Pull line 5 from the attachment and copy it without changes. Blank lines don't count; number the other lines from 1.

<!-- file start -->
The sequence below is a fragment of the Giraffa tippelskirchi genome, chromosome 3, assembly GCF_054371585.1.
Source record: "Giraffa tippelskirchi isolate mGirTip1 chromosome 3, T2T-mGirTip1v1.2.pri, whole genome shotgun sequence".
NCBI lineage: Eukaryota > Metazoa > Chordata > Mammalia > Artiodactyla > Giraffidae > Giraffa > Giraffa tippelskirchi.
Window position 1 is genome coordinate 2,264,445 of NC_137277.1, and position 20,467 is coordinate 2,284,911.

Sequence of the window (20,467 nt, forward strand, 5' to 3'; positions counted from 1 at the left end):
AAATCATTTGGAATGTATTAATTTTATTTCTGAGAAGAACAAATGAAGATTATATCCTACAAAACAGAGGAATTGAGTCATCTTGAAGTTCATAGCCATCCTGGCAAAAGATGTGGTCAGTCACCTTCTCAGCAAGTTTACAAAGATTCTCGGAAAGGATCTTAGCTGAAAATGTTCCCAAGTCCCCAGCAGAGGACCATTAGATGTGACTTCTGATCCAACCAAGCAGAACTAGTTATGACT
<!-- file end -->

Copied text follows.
Sequence of the window (20,467 nt, forward strand, 5' to 3'; positions counted from 1 at the left end):